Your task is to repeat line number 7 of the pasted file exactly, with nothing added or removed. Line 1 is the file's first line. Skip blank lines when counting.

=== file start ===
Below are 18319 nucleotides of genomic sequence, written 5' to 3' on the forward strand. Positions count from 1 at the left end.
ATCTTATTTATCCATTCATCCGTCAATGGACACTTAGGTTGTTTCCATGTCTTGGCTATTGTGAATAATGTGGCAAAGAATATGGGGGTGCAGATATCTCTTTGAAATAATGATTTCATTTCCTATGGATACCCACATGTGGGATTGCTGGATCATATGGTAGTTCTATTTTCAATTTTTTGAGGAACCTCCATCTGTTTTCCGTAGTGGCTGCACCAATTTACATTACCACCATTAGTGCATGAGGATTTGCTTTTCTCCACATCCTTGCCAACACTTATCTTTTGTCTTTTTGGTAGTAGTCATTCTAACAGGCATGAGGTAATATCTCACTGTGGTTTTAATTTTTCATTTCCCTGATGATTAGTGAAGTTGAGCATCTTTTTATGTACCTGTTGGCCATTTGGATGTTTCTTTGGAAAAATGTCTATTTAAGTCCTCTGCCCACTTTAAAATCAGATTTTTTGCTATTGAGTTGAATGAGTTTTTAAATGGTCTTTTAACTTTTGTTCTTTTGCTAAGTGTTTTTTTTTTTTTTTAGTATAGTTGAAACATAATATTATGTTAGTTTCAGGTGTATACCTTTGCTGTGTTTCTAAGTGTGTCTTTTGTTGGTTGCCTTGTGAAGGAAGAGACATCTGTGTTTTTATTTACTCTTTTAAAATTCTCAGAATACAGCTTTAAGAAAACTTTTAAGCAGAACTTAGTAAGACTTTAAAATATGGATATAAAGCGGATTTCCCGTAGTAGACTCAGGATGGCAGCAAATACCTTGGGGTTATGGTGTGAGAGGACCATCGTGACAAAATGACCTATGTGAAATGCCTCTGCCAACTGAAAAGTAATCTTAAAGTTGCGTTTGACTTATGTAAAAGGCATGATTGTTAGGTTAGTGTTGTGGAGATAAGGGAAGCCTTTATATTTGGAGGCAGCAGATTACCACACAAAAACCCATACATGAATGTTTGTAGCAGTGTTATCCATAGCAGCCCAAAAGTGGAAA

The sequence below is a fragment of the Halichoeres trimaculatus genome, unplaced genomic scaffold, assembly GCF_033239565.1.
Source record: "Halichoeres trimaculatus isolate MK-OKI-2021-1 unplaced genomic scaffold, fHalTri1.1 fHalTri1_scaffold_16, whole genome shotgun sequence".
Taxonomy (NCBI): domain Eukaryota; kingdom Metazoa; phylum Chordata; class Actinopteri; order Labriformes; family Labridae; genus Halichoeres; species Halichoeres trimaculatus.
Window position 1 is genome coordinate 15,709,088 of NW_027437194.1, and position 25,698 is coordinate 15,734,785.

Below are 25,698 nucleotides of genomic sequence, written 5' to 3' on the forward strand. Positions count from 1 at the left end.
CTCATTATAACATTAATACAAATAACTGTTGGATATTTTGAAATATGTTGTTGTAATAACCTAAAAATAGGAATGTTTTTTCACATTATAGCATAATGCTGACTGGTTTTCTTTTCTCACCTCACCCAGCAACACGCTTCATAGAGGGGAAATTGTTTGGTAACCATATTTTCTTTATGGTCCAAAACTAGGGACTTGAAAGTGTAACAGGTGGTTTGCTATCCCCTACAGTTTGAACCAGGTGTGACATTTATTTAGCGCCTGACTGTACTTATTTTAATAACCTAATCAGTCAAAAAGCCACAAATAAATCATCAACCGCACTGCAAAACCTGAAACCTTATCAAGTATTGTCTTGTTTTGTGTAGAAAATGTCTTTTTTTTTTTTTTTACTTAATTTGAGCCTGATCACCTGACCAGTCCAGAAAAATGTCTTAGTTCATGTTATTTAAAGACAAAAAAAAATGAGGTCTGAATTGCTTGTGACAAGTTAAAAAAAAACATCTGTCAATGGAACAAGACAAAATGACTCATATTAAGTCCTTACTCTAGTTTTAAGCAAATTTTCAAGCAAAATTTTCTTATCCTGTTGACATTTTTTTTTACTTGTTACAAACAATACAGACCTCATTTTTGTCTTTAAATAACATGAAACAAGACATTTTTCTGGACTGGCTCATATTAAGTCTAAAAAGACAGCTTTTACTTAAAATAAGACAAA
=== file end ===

Below are 25,698 nucleotides of genomic sequence, written 5' to 3' on the forward strand. Positions count from 1 at the left end.